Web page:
December 9, 2012 marked three weeks post-marathon.
It was the morning of half marathon #10.
But most importantly: it was half marathon #1 for Brad. Shortly after running the IBM 10K in October, we discussed the possibility of him joining me for the Austin Distance Challenge. The furthest he had ever run was 10 miles, so the thought of three half marathons looming on the horizon made the decision difficult. After some convincing on my part (and mayyyybe a text that said “it’s definitely a possibility” interpreted as “sign me up”) I was registering him for both the Run for the Water 10-miler and the Austin Distance Challenge.
I then came to the realization that half marathon #10 was no longer going to be 3M as planned – it was going to be the next race in the ADC: the Decker Challenge.
From the race’s website:
The Decker Challenge course covers 13.1 miles of rural roadway on and surrounding the Travis County Expo Center grounds. The course is USATF certified. Be prepared for rolling hills for the first half of the race, followed by several steady downhill miles at miles 7 and 8. Large hills at the end of Mile 8 and Mile 10 are the highlights (or lowlights, depending on your perspective) of the tough final 5 miles.
I’ve been avoiding this race pretty much since I started running. The hills that surround Decker Lake are no joke. Mile 10 is dubbed “Quadzilla”. Due to the location, course support is pretty much nonexistent. But since it’s race #3 of the distance challenge, there’s no avoiding it.
It was a December morning that felt like June. What should have been a frigid 40 degrees with a biting wind was actually 71 degrees with 84% humidity and a warm breeze. Not exactly “winter” here in Austin.
The car was exceptionally quiet on the 30 minute drive to the race Sunday morning. I think Brad was still trying to wrap his head around the fact that he was about to run 13.1 miles. I was tweeting and constantly refreshing the Weather Channel app in hopes that the forecast was some sort of joke. (It wasn’t)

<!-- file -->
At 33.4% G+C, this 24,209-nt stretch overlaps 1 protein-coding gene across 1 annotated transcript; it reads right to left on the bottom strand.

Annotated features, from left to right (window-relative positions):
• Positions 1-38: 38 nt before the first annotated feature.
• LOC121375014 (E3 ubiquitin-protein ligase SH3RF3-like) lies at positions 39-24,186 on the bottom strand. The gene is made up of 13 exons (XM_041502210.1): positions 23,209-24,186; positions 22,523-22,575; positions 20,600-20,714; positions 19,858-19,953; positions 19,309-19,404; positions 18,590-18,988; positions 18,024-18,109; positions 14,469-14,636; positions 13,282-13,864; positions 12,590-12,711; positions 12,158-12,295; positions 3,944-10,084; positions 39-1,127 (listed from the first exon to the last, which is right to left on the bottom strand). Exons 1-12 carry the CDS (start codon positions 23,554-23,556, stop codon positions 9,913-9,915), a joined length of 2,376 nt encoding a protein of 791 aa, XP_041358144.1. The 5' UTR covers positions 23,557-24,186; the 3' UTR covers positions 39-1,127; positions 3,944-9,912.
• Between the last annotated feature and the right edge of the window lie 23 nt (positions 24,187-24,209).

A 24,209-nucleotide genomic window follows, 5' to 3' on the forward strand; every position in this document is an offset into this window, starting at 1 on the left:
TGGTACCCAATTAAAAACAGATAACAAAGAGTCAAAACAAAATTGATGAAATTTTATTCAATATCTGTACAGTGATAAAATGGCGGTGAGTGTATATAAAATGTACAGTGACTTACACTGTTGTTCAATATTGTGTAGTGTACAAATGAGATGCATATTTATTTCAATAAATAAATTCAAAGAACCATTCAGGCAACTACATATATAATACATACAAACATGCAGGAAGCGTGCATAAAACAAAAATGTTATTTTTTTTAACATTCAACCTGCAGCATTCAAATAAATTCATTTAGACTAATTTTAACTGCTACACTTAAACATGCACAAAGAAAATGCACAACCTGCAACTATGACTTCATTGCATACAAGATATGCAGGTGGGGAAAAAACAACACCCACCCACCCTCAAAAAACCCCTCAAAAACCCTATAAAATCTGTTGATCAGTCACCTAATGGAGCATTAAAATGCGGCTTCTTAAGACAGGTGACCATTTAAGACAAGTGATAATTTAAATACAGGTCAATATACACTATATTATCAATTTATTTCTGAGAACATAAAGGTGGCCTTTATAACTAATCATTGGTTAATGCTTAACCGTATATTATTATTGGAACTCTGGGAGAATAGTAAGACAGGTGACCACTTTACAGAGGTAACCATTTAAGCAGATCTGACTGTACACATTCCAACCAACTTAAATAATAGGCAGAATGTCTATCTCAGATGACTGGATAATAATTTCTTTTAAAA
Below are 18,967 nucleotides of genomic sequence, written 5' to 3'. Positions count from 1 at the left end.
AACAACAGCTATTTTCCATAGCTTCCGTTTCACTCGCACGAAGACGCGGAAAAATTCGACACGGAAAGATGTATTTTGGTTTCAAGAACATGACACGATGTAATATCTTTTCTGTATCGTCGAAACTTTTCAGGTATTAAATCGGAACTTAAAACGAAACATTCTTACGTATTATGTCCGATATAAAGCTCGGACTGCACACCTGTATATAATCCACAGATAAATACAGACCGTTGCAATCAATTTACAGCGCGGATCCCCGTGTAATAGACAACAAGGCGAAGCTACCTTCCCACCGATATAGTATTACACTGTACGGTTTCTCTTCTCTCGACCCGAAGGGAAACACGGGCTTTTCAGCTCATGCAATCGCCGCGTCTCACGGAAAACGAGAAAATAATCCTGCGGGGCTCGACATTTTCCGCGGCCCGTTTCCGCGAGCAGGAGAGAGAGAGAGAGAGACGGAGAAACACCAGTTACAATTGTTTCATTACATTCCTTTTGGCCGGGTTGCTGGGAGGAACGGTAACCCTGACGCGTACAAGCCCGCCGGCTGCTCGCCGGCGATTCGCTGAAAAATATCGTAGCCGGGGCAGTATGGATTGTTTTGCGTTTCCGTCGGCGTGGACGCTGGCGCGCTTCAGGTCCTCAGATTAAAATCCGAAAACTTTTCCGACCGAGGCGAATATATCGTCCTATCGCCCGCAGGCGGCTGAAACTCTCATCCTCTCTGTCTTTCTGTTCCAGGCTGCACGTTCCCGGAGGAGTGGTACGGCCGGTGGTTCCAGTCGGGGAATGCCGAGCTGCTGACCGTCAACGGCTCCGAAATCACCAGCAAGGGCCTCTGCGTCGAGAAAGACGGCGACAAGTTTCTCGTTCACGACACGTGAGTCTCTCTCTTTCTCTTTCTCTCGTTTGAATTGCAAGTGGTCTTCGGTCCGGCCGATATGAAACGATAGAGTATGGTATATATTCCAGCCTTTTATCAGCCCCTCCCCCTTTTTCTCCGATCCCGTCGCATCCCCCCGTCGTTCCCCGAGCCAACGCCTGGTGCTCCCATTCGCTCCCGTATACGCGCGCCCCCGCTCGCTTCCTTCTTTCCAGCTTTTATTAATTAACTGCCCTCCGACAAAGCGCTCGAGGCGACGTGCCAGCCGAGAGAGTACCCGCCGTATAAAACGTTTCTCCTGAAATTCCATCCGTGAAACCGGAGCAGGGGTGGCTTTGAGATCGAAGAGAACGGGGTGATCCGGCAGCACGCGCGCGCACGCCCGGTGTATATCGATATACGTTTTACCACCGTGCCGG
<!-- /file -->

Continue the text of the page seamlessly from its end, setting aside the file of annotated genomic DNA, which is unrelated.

We arrived around 7:35, which was just enough time for a bathroom stop before we jumped in line at the start. An elite runner who was announcing the start of the race commented how happy she was to only be running the 5K. Um, NOT something you want to broadcast to a sea of half-marathoners. She might as well have said “Look at you morons running 13.1 miles. I’ll be done with my race before you even hit mile 2!”
I pumped positive thoughts as best I could into Brad’s head. You’ll be fine. You’ve run 10, it’s only 3 more. I’ll be right next to you the whole time. You’ve got this! I had two goals for this race: (1) no time goal – just finish and (2) make sure Brad doesn’t hate me (or running) when he’s finished. It wasn’t a PR day; it was a day to get Brad across the finish line of his first half marathon.
The horn blew and we were off! A quarter-mile into the race we were already sweating. ALREADY. The humidity just would not break. We were super thankful for the Nuun (Tropical for him + Orange for me) in our handhelds. Right before the Mile 1 marker, we took our first walk break. I had thought about running 3:1 intervals but decided we should just walk the mountains, and run the downhill/straightaways. Unfortunately, there were more mountains than anything else so I knew early on that our finish time wouldn’t be the speediest. (see goal #1)
We made a few friends along the way, chatting it up with fellow runners. I received countless compliments on my Pro Compression Holiday Marathon socks! One runner even commented: “I’ve been chasing you and your candy cane socks the entire race – you kept me moving!”
Here’s what we were up against:
It’s safe to say we did NOT like this race. 99% sure that our first time running the Decker Challenge will also be the last. Brad let out a “F*CK THIS RACE” at mile 12. I assured him not all races are like this and that 3M will be a dream in comparison!
Once we came around the bend to head towards the finish, we began to pick up the pace. The announcer boomed over the loudspeaker “This guy coming into the chute now, I saw him before the race. Wearing a BOSTON RED SOX hat. I thought to myself, I have a friend here.” Brad and I started laughing.
As we got closer to the finish line, Brad grabbed my hand and we threw our arms in the air as the announcer called out our names “Coming across now is Brad Sawyer and Melissa Carlson, way to finish it together! Congratulations!”
The Decker Challenge was a PW (personal worst) for me but the finish time stamped on this race means absolutely nothing to me. Brad and I conquered 13.1 miles of hills in less than ideal weather, side by side. We crossed the finish line TOGETHER. And that’s all that matters to me.